My People, My People: A Response to Christian Genocide From the Inside-Out

An Unshaken Hope

Being Black, Christian, and living in America, we know oppression's characteristics, causes, and effects; we know what it is to live in a world that is hostile toward our God-given identity.

We understand well how Satan works through systemic oppression. Yet in spite of those limitations, we have still achieved more legislated freedom than many others around the globe. Many of us have access to education and freedom to travel, to speak our minds, and to vote.

Some in the suffering church feel forgotten; others report that they feel betrayed. Similarly, our ancestors surely wondered if anyone in their homelands remembered them. How can we close this gap?

  1. Pray.  Because of our own history, we can pray with insight.
  2. Learn responsibly.  Avoid the promotion of false and sensationalistic information; know that the information you are getting is accurate and well-documented. When the fog of war descends, it is difficult to discern acts of self-defense from regretful acts of provocation and revenge. Those on the ground who understand the cultural and political dynamics that influence the life of the Church are our best resources to close the gaps in our understanding.
  3. Educate.  Tell their stories. A single tweet or social media post pointing others to trusted sources helps to expose their plight.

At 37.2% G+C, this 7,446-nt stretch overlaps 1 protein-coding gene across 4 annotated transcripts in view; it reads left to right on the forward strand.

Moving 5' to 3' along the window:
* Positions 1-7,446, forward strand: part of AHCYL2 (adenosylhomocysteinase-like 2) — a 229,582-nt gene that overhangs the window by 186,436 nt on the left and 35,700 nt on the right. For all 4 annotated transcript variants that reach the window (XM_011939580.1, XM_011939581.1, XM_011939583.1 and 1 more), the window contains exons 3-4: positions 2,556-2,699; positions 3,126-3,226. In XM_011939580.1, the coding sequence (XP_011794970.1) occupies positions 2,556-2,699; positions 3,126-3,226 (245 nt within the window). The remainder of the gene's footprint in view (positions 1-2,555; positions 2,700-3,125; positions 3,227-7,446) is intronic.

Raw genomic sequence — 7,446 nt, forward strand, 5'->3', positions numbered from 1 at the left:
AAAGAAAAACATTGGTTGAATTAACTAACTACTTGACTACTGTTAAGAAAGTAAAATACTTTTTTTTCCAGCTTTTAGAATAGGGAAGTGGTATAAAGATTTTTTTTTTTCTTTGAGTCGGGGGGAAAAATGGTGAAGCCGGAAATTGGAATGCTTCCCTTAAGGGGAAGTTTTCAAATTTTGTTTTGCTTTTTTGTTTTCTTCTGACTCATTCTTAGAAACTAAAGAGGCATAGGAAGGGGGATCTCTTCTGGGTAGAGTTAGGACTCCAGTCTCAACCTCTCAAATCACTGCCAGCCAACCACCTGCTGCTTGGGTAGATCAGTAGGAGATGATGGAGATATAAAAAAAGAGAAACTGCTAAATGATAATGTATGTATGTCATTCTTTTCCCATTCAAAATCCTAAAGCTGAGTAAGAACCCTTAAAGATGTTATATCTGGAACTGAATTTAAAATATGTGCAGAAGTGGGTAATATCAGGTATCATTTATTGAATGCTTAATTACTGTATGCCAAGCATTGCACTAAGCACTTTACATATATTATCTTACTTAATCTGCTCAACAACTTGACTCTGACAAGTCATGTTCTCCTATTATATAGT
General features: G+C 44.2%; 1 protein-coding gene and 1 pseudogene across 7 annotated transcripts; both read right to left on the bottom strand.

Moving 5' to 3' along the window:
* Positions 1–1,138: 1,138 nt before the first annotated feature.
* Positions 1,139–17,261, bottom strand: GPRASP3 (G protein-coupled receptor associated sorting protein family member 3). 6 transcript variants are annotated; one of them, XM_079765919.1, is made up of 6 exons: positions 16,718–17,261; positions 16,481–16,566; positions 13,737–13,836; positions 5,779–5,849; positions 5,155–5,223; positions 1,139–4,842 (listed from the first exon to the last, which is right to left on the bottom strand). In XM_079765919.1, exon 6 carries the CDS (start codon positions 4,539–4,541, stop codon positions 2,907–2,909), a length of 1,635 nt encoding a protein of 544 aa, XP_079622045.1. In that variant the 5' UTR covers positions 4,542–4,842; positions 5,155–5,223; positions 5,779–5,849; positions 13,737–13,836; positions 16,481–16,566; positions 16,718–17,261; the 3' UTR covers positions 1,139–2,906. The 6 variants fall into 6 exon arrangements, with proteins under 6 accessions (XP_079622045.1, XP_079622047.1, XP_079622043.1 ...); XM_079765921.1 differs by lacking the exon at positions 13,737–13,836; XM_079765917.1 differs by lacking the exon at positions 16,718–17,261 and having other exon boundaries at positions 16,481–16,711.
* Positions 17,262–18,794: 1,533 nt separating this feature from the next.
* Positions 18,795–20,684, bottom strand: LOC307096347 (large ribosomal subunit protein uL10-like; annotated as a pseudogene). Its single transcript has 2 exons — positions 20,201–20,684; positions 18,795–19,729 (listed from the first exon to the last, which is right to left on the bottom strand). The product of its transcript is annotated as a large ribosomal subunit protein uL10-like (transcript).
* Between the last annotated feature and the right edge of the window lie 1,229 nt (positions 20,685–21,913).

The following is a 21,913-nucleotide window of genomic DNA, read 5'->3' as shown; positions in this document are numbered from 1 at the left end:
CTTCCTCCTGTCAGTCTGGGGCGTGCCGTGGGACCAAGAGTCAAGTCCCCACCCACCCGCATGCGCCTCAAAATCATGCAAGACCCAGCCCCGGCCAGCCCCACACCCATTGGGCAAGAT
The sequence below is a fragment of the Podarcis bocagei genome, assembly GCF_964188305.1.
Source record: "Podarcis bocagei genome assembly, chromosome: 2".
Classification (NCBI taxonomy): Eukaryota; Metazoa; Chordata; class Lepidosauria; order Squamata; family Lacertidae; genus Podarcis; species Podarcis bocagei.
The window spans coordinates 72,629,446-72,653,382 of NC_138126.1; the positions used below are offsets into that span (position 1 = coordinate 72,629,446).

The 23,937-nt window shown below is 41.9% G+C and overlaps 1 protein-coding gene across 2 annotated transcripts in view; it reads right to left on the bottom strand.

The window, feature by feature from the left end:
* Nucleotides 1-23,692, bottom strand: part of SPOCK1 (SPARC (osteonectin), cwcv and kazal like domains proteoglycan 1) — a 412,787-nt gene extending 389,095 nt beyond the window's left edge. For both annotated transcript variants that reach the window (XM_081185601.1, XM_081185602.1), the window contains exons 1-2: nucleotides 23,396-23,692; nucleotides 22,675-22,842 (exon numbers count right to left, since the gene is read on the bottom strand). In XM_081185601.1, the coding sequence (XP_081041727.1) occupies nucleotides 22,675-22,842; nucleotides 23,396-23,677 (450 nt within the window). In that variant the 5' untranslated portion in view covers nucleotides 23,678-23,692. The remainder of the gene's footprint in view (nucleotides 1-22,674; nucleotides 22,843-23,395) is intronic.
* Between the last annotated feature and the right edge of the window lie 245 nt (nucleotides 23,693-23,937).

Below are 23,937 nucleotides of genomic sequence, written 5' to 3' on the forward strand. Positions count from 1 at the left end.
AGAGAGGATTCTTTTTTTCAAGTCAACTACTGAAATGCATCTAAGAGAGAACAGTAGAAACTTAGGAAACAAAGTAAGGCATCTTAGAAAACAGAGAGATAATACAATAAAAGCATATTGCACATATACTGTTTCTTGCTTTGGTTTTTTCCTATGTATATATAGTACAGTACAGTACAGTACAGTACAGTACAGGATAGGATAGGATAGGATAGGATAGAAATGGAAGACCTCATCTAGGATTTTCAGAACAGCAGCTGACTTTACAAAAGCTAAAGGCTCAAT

Our current cultural crisis at home pulls at us all, and there are certainly urgent needs in our own backyards. However, taking steps toward the suffering Church need not take anything away from efforts to bring light, truth and justice into our own communities.

These Christian communities desperately need our unique perspective to speak to their current systematic displacement and decimation; we are strangely united by our suffering. For "if we are afflicted, it is for your comfort and salvation; and if we are comforted, it is for your comfort, which you experience when you patiently endure the same sufferings that we suffer. Our hope for you is unshaken, for we know that as you share in our sufferings, you will also share in our comfort."

History is listening for our voice. Our response to this epic crisis could well be one of the wisest investments of our freedom, imbuing our own dark history with redemptive purpose and meaning.

[i] Malick, Mohammad "Minorities large and small" Horizons (The Frontier Post magazine) (7 January 1992) pp. 8-9

[ii] Sookhdeo, Patrick, A People Betrayed: The Impact of Islamization on the Christian community in Pakistan (2002), pp. 180-181

[iii] Psalm 116:15, ESV

[iv] Galatians 6, ESV

[v] Matthew 12:46-48, ESV

[vi]Article 18 of the Universal Human Rights Declaration states: Everyone has the right to freedom of thought, conscience and religion; this right includes freedom to change his religion or belief, and freedom, either alone or in community with others and in public or private, to manifest his religion or belief in teaching, practice, worship and observance.

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